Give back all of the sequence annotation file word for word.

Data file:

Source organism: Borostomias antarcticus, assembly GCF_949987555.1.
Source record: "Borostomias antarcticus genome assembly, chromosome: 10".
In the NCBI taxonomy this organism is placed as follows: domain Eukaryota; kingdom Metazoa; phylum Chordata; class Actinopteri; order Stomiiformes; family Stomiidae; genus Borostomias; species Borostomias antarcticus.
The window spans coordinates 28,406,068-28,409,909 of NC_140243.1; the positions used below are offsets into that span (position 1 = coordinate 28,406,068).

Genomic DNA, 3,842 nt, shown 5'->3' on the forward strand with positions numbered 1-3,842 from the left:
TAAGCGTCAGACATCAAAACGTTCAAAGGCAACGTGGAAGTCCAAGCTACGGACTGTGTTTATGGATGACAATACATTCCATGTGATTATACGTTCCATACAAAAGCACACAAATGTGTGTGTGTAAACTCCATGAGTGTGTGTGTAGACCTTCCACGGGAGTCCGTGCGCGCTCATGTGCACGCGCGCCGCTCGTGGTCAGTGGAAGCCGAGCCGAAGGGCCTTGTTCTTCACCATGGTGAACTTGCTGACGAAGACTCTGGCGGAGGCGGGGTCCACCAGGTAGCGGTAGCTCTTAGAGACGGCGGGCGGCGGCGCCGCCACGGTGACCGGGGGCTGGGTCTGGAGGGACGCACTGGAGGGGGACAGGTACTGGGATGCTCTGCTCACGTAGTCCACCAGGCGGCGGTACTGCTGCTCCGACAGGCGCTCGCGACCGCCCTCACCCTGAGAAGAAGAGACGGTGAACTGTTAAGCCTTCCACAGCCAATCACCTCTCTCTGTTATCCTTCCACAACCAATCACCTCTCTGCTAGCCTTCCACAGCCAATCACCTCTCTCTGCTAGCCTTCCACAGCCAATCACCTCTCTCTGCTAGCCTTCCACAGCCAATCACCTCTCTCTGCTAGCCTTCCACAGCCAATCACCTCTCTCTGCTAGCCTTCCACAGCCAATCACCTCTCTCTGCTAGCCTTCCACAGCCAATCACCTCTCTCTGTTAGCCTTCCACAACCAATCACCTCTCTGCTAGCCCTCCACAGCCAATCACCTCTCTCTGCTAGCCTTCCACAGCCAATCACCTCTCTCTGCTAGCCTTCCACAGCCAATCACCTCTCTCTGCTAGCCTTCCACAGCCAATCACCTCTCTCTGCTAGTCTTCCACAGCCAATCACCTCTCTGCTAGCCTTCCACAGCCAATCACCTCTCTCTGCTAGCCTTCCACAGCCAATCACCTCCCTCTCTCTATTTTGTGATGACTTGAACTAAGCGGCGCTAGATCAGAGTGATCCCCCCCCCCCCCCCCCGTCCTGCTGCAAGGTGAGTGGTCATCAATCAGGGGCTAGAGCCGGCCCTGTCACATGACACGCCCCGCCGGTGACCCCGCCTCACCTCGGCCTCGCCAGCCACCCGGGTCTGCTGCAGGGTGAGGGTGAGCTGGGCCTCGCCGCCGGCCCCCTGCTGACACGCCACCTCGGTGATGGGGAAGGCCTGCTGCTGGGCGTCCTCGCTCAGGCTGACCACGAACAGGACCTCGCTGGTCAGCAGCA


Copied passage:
Source organism: Borostomias antarcticus, assembly GCF_949987555.1.
Source record: "Borostomias antarcticus genome assembly, chromosome: 10".
In the NCBI taxonomy this organism is placed as follows: domain Eukaryota; kingdom Metazoa; phylum Chordata; class Actinopteri; order Stomiiformes; family Stomiidae; genus Borostomias; species Borostomias antarcticus.
The window spans coordinates 28,406,068-28,409,909 of NC_140243.1; the positions used below are offsets into that span (position 1 = coordinate 28,406,068).

Genomic DNA, 3,842 nt, shown 5'->3' on the forward strand with positions numbered 1-3,842 from the left:
TAAGCGTCAGACATCAAAACGTTCAAAGGCAACGTGGAAGTCCAAGCTACGGACTGTGTTTATGGATGACAATACATTCCATGTGATTATACGTTCCATACAAAAGCACACAAATGTGTGTGTGTAAACTCCATGAGTGTGTGTGTAGACCTTCCACGGGAGTCCGTGCGCGCTCATGTGCACGCGCGCCGCTCGTGGTCAGTGGAAGCCGAGCCGAAGGGCCTTGTTCTTCACCATGGTGAACTTGCTGACGAAGACTCTGGCGGAGGCGGGGTCCACCAGGTAGCGGTAGCTCTTAGAGACGGCGGGCGGCGGCGCCGCCACGGTGACCGGGGGCTGGGTCTGGAGGGACGCACTGGAGGGGGACAGGTACTGGGATGCTCTGCTCACGTAGTCCACCAGGCGGCGGTACTGCTGCTCCGACAGGCGCTCGCGACCGCCCTCACCCTGAGAAGAAGAGACGGTGAACTGTTAAGCCTTCCACAGCCAATCACCTCTCTCTGTTATCCTTCCACAACCAATCACCTCTCTGCTAGCCTTCCACAGCCAATCACCTCTCTCTGCTAGCCTTCCACAGCCAATCACCTCTCTCTGCTAGCCTTCCACAGCCAATCACCTCTCTCTGCTAGCCTTCCACAGCCAATCACCTCTCTCTGCTAGCCTTCCACAGCCAATCACCTCTCTCTGCTAGCCTTCCACAGCCAATCACCTCTCTCTGTTAGCCTTCCACAACCAATCACCTCTCTGCTAGCCCTCCACAGCCAATCACCTCTCTCTGCTAGCCTTCCACAGCCAATCACCTCTCTCTGCTAGCCTTCCACAGCCAATCACCTCTCTCTGCTAGCCTTCCACAGCCAATCACCTCTCTCTGCTAGTCTTCCACAGCCAATCACCTCTCTGCTAGCCTTCCACAGCCAATCACCTCTCTCTGCTAGCCTTCCACAGCCAATCACCTCCCTCTCTCTATTTTGTGATGACTTGAACTAAGCGGCGCTAGATCAGAGTGATCCCCCCCCCCCCCCCCCGTCCTGCTGCAAGGTGAGTGGTCATCAATCAGGGGCTAGAGCCGGCCCTGTCACATGACACGCCCCGCCGGTGACCCCGCCTCACCTCGGCCTCGCCAGCCACCCGGGTCTGCTGCAGGGTGAGGGTGAGCTGGGCCTCGCCGCCGGCCCCCTGCTGACACGCCACCTCGGTGATGGGGAAGGCCTGCTGCTGGGCGTCCTCGCTCAGGCTGACCACGAACAGGACCTCGCTGGTCAGCAGCA